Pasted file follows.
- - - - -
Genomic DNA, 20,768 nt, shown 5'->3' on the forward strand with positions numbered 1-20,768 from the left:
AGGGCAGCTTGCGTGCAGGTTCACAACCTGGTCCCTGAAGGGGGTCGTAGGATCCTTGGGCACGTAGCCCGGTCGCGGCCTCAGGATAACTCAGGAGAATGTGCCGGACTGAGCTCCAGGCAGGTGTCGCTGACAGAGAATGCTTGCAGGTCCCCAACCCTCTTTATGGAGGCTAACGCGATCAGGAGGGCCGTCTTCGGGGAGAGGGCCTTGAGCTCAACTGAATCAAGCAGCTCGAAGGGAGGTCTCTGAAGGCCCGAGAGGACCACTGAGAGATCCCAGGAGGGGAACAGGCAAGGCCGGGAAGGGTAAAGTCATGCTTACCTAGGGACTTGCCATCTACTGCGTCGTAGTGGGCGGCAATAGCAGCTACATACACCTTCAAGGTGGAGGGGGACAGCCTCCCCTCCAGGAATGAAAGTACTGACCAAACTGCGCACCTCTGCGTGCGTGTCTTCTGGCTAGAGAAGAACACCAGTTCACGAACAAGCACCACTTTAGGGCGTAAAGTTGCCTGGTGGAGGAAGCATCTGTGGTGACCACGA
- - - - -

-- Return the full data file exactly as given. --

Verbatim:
Genomic DNA, 20,768 nt, shown 5'->3' on the forward strand with positions numbered 1-20,768 from the left:
AGGGCAGCTTGCGTGCAGGTTCACAACCTGGTCCCTGAAGGGGGTCGTAGGATCCTTGGGCACGTAGCCCGGTCGCGGCCTCAGGATAACTCAGGAGAATGTGCCGGACTGAGCTCCAGGCAGGTGTCGCTGACAGAGAATGCTTGCAGGTCCCCAACCCTCTTTATGGAGGCTAACGCGATCAGGAGGGCCGTCTTCGGGGAGAGGGCCTTGAGCTCAACTGAATCAAGCAGCTCGAAGGGAGGTCTCTGAAGGCCCGAGAGGACCACTGAGAGATCCCAGGAGGGGAACAGGCAAGGCCGGGAAGGGTAAAGTCATGCTTACCTAGGGACTTGCCATCTACTGCGTCGTAGTGGGCGGCAATAGCAGCTACATACACCTTCAAGGTGGAGGGGGACAGCCTCCCCTCCAGGAATGAAAGTACTGACCAAACTGCGCACCTCTGCGTGCGTGTCTTCTGGCTAGAGAAGAACACCAGTTCACGAACAAGCACCACTTTAGGGCGTAAAGTTGCCTGGTGGAGGAAGCATCTGTGGTGACCACGA